Protecting Your Summer Skin

Protecting Your Summer Skin

It used to be easy. Everyone headed for the beach in summer or spent hours soaking up rays in their backyards. But then the news broke — all that sun is not so healthy for your skin. Unfortunately, too much sun can result in those unsightly brown spots, burns, sensitive skin, and even skin cancer. The ultraviolet rays of the sun generate free radicals that can accelerate wrinkling, drying and aging of the skin as well. Yet some people never have skin problems no matter how much they sit in the sun.

"Photosensitivity is not the same for everyone," says an ayurvedic expert from The Council of Maharishi Ayurveda Physicians. "It is a fundamental principle of Maharishi Ayurveda that your physical strengths and weaknesses depend on the climate and geographical area you live in, the time of the year, your genetic makeup, and your skin and body type." Having fair skin or a predominance of Pitta dosha, the principle of heat and metabolism in the body, for example, will make you more sun-sensitive. And in the summer season, when Pitta dosha is on the rise, everyone needs to protect their skin from the sun.

Heat Inside, Heat Outside

From the ayurvedic perspective, the body is made of five different elements. Fire, called tejas, has the qualities of transformation, burning, reflecting, shining, and sharpness. In the environment, this element of fire is found in the sun, while in the body, the element of fire is found in the eyes. Fire gives us the ability to see light, but it also gives the quality of being visible, of radiating light so that others can see us. The fire element is also found in the subdosha Bhrajaka Pitta, which governs the enzymatic changes of the skin.

Normally, there is a natural balance in the skin — if it gets too heated, the skin has natural means to moisturize and cool itself. If Bhrajaka Pitta is too heated, then the ultraviolet rays from the sun penetrate the skin and aggravate Bhrajaka Pitta. The overheated skin burns up the moisturizing functions of the skin. When this happens, people get sunburned even with a few minutes' exposure to the sun. If this happens on a daily basis, it can cause early aging, because there isn't enough moisture to prevent wrinkles and age spots from forming.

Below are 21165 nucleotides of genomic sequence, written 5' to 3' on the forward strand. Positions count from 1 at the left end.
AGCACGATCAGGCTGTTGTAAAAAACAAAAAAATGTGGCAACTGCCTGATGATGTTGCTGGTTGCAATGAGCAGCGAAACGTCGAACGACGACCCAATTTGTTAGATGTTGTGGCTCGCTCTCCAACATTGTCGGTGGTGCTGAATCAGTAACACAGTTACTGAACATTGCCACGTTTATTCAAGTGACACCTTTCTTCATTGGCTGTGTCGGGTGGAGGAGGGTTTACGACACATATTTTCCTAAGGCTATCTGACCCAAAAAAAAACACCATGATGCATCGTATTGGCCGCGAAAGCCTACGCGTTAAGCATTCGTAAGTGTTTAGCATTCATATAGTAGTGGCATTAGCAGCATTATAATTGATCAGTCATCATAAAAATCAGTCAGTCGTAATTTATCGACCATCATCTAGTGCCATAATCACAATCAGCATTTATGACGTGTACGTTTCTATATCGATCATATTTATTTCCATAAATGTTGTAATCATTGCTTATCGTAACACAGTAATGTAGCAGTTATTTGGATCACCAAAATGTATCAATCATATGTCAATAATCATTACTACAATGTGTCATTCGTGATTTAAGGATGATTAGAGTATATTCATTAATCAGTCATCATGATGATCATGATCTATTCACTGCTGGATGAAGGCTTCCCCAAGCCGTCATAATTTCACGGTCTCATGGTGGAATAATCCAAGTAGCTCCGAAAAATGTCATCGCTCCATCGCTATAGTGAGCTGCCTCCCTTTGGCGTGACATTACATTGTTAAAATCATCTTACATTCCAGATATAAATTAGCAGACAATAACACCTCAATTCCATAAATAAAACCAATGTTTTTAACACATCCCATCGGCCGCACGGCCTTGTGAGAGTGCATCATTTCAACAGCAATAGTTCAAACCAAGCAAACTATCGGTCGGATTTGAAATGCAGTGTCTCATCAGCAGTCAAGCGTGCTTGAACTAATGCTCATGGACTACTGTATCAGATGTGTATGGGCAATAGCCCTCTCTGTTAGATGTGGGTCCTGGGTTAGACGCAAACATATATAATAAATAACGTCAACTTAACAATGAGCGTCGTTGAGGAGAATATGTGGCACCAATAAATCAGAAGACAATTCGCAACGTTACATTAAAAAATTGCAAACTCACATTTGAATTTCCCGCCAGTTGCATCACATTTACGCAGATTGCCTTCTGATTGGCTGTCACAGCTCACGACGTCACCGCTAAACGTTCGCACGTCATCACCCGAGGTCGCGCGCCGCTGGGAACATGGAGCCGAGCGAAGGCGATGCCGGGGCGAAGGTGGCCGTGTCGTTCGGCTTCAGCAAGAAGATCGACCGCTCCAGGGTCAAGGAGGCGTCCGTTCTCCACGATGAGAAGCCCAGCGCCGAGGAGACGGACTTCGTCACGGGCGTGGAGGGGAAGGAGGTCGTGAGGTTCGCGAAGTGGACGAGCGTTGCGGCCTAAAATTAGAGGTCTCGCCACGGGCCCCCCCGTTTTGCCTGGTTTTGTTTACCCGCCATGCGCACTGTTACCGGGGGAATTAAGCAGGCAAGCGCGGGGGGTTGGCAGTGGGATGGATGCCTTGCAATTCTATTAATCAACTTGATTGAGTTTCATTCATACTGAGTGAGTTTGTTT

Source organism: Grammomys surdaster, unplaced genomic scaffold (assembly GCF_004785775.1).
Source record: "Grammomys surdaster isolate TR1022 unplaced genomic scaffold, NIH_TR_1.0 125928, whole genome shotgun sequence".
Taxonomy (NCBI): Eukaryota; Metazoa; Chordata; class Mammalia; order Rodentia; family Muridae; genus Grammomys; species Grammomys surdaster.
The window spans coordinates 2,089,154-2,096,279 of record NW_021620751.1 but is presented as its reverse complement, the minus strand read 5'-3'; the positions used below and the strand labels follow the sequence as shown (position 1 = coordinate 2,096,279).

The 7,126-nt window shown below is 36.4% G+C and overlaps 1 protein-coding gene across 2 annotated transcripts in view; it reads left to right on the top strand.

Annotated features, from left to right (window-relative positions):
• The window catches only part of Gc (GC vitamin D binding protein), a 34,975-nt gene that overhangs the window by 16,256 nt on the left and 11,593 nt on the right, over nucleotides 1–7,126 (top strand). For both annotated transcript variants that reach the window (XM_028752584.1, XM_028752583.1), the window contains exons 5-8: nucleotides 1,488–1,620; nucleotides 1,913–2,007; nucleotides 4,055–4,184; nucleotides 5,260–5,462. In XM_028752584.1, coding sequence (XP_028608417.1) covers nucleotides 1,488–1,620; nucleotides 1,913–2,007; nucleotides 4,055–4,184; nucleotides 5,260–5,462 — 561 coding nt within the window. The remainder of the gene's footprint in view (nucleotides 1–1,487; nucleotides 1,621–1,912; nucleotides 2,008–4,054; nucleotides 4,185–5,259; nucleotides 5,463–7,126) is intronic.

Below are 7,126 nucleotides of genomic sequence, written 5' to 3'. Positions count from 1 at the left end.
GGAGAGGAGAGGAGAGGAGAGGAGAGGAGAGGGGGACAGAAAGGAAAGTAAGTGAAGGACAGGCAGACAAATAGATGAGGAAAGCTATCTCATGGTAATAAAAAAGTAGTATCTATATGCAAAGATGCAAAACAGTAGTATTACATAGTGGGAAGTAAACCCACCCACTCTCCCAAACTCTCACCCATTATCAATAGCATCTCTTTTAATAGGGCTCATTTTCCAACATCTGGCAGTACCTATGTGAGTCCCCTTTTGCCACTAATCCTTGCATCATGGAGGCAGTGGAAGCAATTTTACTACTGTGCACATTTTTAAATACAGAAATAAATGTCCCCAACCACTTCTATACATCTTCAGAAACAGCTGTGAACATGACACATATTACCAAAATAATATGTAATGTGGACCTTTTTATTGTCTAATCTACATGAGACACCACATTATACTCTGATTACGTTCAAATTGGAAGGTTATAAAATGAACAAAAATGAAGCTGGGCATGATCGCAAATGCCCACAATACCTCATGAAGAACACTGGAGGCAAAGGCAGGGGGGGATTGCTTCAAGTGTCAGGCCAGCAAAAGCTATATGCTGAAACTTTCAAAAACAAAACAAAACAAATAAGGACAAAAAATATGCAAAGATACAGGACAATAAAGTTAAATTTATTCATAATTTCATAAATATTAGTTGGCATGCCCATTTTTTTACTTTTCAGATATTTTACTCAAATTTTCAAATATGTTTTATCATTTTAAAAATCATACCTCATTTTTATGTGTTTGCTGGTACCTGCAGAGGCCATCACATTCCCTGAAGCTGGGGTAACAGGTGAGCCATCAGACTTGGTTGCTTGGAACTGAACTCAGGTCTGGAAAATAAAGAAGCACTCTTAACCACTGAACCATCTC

Preventing Sun Damage

To prevent damage to the skin in summer, you'll want to avoid any foods or behaviors that increase Pitta dosha. Eating red chili peppers, vinegar, or sour foods will heat your body. Consuming leftovers, alcohol, genetically modified foods, or foods with lots of preservatives, will also aggravate Pitta dosha. Avoid pungent, sour, or salty foods and favor the sweet, astringent and bitter tastes. This will have a cooling effect on your body and mind. Flavoring your foods with Organic Pitta Churna will have a balancing effect in summer. Diffusing Pitta Aroma Oil or Blissful Heart Aroma Oil as you sleep, taking Blissful Joy tablets after lunch and dinner, and adding a teaspoon of Organic Rose Petal Spread to water or milk (see recipe) can all help in keeping your skin cool in summer. Avoid constipation, as this can cause heat to build up in the body. Drink plenty of pure water and Organic Pitta Tea, and eat more squashes, cantaloupe, and watermelon. Stay away from strong, chemical-laden, artificial skin creams, lotions, soaps, or shampoos, as these directly aggravate Bhrajaka Pitta and increase your sensitivity to sun damage.

The Skin, Emotions, and Eyes Are Linked

Heated emotions can also heat the skin. This is because different subdoshas of Pitta govern the emotions and the skin, so they are closely linked. Watching violent movies, living with people who are angry, or feeling too much anger yourself can heat the emotions, and through them, your skin. You can see the connection between heated emotions and heated skin, because when people get angry, their faces turn red. There is also a connection between the eyes and the skin, because both are governed by Pitta dosha. Wear sunglasses to protect your skin. When the eyes get overheated, that heats the emotions, and the heat reflects back to the skin.

Cooling Sunburned and Sensitive Skin

In summer, you can massage your skin with Soothing Herbal Massage Oil, as it has a Pitta-pacifying effect. Using the Rose Herbal Soap or Cedar Sandalwood Herbal Soap in the bath or shower also cools and soothes the skin. "I'm so thankful for the Cedar Sandalwood Herbal Soap," says Patricia Smith from Texarkana, Arkansas. "I inherited seborrheic dermatitis from my dad, and my skin is very sensitive, thin and delicate. I had used another cleansing bar for thirty years, but when they changed the formula I broke out in a rash. I wasted lots of money trying to replace it. I love the Cedar Sandalwood Herbal Soap for my face and shower. My dad and two sons also use it. Please don't change the formula." If you work or play in the sun, then wear a good pair of sunglasses to screen out the UV rays, and of course, protect your skin by wearing a hat and sunscreen.